Section 442.28 - Physician remuneration

442.28 Physician remuneration. (1680) (a) Due to the numerous types of financial and work arrangements between hospitals and hospital-based physicians, comparability of costs between hospitals may be significantly impaired. This section deals with the methods to be used in recording costs and revenues related to the services of hospital-based physicians.

(b) Financial arrangements. (1681) (1) Although the variations in financial arrangements between hospitals and hospital-based physicians are endless, there are five general types of such arrangements:

(i) Agency arrangement. The hospital bills patients for the physician's professional services, but records these billings as liabilities and the subsequent payment to the physician as a reduction of that liability. The hospital reflects no operating revenue or expense relative to the professional component.

(ii) Compensation arrangement. The hospital bills patients for the physician's contractual professional services, including this amount as hospital revenue. All cost center expenses are paid by the hospital. The hospital remits a fee or pays a salary to the physician which is included in hospital expense. The compensation arrangement can be either fixed or variable. Under a fixed compensation arrangement the physician is paid a specific dollar amount (salary) unrelated to volume of services rendered. Under the variable compensation arrangement the physician's compensation will be a percentage of departmental gross charges or net collections. The actual compensation received by the physician will vary in proportion to the number of procedures performed and to the total charges made by the hospital. This arrangement includes those physicians providing patient services in the Daily Hospital Services cost centers.

(iii) Contracted arrangement. Under this arrangement, the physician may pay any or all expenses of the cost center. The hospital bills patients for the departmental services and remits a fee to the physician. This fee would typically be designed to cover the expenses incurred by the physician and are recorded as Professional Fees (Natural classification of expense .31) regardless of the expenses incurred by the physician.

(iv) Rental arrangement. The physician bills the patients for certain of the Part A and Part B component (as defined by Medicare) and incurs all substantial direct expenses. The physician remits a fee to cover certain hospital expenses. This fee is recorded as operating revenue in the appropriate revenue center.

(v) Independent/separate arrangement. The functions are provided by an independent physician or group of physicians. Neither revenues nor expenses are incurred by the hospital. The hospital refers patients and/or specimens to the physician or group, which is usually located on separate premises. No costs are incurred and no revenue is received under this arrangement.

(2) Note. Compensation paid to interns and residents is not to be included in the revenue producing cost centers, but must be charged to the Postgraduate Medical Education cost centers, accounts 8240 and 8250.

(c) Work arrangement. (1682) (1) The services provided by hospital-based physicians may be categorized into six general types.

(i) Professional component--providing direct patient care.

(ii) Education--teaching and supervising student activity in educational programs.

(iii) Research--working on research projects.

(iv) Medical care review--serving on the hospital's Medical Care Review Committee.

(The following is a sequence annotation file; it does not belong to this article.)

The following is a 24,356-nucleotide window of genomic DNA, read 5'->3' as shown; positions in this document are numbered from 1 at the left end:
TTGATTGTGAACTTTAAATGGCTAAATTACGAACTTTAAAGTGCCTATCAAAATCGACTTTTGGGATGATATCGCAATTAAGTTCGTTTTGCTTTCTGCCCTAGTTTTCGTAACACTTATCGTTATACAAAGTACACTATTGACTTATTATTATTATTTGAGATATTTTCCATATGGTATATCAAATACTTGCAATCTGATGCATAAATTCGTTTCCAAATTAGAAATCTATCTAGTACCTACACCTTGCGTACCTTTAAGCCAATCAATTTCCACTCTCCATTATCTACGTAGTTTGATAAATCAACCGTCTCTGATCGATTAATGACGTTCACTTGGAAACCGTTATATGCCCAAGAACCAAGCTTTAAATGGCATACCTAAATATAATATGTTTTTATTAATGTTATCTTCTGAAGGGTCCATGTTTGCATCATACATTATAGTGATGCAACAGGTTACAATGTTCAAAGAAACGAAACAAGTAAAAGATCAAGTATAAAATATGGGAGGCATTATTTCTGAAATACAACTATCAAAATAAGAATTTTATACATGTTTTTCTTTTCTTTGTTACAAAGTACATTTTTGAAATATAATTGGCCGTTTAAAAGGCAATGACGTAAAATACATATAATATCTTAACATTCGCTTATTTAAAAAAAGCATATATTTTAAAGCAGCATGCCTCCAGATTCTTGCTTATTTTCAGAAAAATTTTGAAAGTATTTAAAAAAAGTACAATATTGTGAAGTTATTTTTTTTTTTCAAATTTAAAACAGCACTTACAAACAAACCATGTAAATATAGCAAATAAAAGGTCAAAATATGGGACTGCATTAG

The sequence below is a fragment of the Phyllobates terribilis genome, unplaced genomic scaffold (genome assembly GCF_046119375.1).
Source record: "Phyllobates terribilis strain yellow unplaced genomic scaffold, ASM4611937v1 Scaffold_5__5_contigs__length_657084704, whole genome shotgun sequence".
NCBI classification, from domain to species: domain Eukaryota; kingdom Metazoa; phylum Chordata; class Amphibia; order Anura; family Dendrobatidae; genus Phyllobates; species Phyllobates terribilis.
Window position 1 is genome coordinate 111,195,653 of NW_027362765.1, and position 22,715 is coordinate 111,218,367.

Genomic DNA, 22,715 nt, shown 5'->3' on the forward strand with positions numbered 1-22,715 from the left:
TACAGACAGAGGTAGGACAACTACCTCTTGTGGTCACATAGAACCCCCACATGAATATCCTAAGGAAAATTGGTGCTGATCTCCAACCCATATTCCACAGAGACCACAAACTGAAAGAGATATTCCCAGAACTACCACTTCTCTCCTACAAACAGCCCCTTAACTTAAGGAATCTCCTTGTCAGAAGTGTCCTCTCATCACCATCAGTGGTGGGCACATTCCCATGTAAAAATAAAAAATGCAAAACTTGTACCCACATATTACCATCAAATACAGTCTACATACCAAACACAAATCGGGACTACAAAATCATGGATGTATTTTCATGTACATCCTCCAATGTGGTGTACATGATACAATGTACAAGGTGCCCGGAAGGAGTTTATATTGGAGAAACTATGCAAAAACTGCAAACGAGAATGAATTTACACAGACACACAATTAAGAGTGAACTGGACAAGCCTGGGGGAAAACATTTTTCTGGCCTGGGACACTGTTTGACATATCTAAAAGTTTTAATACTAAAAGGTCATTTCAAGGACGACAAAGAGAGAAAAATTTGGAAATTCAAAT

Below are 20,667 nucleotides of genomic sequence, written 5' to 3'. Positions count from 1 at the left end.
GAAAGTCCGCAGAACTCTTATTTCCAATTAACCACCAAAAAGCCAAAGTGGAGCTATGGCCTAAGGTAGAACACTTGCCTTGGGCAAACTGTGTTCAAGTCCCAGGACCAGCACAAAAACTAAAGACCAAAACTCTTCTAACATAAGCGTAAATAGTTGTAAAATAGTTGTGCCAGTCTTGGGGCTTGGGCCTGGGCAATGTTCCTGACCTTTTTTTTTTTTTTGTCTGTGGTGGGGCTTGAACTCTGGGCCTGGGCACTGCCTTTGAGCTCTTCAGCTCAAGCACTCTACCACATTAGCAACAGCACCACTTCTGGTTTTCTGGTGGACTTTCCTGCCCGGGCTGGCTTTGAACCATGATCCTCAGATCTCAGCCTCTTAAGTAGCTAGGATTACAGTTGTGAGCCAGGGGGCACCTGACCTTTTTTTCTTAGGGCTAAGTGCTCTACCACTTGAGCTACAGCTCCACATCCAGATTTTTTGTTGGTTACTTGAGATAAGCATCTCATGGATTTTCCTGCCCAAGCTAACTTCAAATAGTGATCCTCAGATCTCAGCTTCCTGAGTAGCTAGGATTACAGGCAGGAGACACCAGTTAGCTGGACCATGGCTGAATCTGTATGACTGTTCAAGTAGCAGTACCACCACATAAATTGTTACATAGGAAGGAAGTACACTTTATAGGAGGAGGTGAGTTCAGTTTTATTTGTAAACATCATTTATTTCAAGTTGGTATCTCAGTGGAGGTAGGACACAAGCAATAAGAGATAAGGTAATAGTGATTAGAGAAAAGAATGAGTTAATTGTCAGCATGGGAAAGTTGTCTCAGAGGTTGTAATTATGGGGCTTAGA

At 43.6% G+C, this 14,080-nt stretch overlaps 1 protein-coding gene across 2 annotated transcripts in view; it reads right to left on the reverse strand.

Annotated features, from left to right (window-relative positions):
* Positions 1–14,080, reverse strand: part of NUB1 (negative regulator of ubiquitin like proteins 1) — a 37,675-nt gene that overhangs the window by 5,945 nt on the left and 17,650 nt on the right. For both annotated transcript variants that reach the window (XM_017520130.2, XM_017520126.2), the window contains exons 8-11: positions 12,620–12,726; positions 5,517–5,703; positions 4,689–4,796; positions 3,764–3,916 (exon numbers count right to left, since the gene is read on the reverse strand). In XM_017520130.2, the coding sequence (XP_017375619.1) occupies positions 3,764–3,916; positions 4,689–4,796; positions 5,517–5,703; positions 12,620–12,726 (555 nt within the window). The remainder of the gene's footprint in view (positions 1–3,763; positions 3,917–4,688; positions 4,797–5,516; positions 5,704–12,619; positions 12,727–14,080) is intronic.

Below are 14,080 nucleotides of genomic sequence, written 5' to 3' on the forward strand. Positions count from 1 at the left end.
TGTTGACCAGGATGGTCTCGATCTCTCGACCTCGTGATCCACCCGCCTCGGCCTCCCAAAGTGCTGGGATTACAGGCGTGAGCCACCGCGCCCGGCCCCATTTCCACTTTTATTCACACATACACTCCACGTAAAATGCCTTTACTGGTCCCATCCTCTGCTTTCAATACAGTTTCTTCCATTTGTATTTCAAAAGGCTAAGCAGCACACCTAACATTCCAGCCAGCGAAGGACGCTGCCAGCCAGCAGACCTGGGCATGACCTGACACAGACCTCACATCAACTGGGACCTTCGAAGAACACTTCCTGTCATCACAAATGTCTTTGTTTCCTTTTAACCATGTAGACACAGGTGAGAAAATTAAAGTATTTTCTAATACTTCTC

(v) Hospital administration--administering overall hospital activities (including hospital committees).

(vi) Cost center supervision--supervision and other activities of the cost center.

(2) When physicians are involved in more than one of the above functional activities, their remuneration, if any, must be recorded in the cost center for which services are paid. Prior to a trial balance under the Federal uniform reporting system, their remuneration must be reclassified to the appropriate cost centers.

(3) For example, if a physician is paid and spends 40 percent of his time in direct care of patients, 10 percent in educational activities, 15 percent in research, 5 percent in medical care review activities, 10 percent in administrative duties outside the department, and 20 percent in supervision of the department, the reclassification of his remuneration would be as follows:

(i) Distribution.

40 percent Physician's Professional Component (this amount must be reported in the Medical Staff Services cost center, account 8730).

10 percent Education Costs (to account 8220-8299).

15 percent Research Projects (to account 8010-8199).

5 percent Medical Care Review (to account 8740). 10 percent Hospital Administration (to account 8610).

20 percent Cost Center Supervision (remains in the cost center).

(ii) Computation. If the above physician is assigned to the Coronary Care cost center and is paid $50,000 annually, including employee benefits, the following reclassifications would be required for reporting purposes:

Professional Component 40% of $50,000 = $20,000--to account 8730

Education 10% of $50,000 = $5,000--to account 8220-8299

Research 15% of $50,000 = $7,500--to account 8010-8199

Medical Care Review 5% of $50,000 = $2,500--to account 8740

Hospital Administration 10% of $50,000 = $5,000--to account 8610

Cost Center Supervisor 20% of $50,000 = $10,000--remains in assigned cost center.

(4) The reclassification of the professional component from the assigned cost centers to the Medical Staff Services cost center, account 8730 is necessary in order to obtain comparable direct costs between hospitals which employ physicians and hospitals which do not.

(5) The reclassification of the other components is to obtain functional comparability.

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